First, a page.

We don’t know how old Joshua was at this time. He is later called a “young man,” but this could also be rendered “servant” or “retainer,” so it’s really hard to say. It does seem unlikely that Moses would have entrusted Israel’s first battle to a twenty-something. Later Joshua appears as a contemporary of Caleb, who was about forty at the time of the Exodus.
We don’t know where Joshua got his military training. Perhaps he had been the personal slave of some Egyptian captain or general. Certainly it would have been unusual for an Egyptian to teach a Hebrew the use of the sword. But somehow God had prepared him for this work. God always prepares His leaders.
Mt. Sinai and the Golden Calf
When Moses ascended Mt. Sinai to receive the Law, Joshua went with him—though only to the edge of the Glory Cloud that rested on the peak (Ex. 24). Moses went on up, and Joshua waited for his return. He waited forty days amid thunder and lightning. And then Joshua heard shouting rising up from the camp below (Ex. 32). When Moses returned suddenly out of the Cloud—with the Ten Commandments under his arm— Joshua said, “There’s the sound of war in the camp!” He heard with the ears of a warrior. But Moses corrected him: “I hear singing!”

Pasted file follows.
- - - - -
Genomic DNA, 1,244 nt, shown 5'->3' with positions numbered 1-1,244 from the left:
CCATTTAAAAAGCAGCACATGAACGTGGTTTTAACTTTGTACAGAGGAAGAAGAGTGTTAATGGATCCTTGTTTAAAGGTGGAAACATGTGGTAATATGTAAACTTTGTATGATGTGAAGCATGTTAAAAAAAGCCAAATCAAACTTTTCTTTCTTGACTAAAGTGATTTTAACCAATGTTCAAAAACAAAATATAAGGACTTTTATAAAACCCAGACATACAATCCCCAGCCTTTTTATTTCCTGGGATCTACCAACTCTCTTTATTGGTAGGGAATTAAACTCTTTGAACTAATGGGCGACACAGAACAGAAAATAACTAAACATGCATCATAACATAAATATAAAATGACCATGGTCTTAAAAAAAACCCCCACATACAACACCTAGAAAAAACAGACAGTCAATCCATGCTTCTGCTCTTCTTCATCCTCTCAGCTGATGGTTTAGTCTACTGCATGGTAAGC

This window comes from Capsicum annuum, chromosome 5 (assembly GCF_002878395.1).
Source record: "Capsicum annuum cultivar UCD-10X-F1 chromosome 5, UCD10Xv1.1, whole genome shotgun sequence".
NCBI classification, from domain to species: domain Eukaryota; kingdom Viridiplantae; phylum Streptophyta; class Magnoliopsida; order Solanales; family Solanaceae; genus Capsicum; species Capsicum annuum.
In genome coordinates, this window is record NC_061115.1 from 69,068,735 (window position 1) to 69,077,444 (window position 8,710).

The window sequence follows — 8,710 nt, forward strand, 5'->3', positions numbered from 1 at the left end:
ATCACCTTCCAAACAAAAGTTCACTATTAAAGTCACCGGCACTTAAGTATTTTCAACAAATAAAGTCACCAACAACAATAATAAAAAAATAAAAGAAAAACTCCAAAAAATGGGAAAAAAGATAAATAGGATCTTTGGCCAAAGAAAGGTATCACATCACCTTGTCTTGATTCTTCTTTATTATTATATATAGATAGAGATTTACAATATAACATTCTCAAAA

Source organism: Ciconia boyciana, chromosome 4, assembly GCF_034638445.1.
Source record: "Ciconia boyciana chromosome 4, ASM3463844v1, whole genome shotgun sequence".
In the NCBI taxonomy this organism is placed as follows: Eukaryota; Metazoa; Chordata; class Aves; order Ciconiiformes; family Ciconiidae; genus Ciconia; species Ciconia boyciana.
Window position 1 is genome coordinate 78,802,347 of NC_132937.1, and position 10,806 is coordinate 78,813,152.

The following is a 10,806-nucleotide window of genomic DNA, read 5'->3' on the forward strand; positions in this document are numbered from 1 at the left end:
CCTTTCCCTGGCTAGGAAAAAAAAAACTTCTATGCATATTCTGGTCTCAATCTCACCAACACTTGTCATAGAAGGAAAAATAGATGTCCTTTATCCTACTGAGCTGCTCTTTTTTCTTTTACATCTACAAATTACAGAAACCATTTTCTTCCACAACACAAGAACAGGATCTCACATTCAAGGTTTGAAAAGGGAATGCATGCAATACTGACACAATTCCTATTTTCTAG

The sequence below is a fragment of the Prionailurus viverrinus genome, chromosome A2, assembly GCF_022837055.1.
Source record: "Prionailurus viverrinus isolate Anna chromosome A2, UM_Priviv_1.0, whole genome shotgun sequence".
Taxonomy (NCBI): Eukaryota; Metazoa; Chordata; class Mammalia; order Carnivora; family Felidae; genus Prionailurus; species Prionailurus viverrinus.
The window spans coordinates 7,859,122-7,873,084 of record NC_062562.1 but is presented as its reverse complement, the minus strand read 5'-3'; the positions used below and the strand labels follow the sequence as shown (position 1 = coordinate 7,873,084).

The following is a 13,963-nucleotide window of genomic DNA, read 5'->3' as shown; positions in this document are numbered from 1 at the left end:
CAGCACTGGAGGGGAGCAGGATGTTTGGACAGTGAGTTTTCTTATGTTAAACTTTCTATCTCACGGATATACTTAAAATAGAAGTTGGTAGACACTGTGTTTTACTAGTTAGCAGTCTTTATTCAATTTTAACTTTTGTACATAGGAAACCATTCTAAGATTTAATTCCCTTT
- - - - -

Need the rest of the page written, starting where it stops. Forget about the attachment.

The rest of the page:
When they reached the base of the mountain and the gate of the camp, they found that the people had given themselves to idolatry. They were worshipping a calf made of gold. Moses smashed the stone tables that bore the Law. He destroyed the calf as well as called the sons of Levi to execute judgment upon the idolaters. 3,000 died. Joshua saw all of this. He learned more lessons. Sin is terrible. It both pollutes and corrupts. God is holy and will be worshipped only on His own terms. Righteous anger also has its place. Some things ought to provoke a godly leader to anger and then to action. Lots of lessons.
But there’s more. While Moses was still working out the final disposition of the golden calf incident, he pitched a tent for worship outside the camp. And there, at the tent door, God descended in a pillar of cloud. God spoke with Moses face to face. Their conversation is recorded in Exodus 33. But while they were talking, Joshua was right there in the tent. He was allowed to eavesdrop on God. Again, he must have wondered. “What in the world is God up to? Why me?”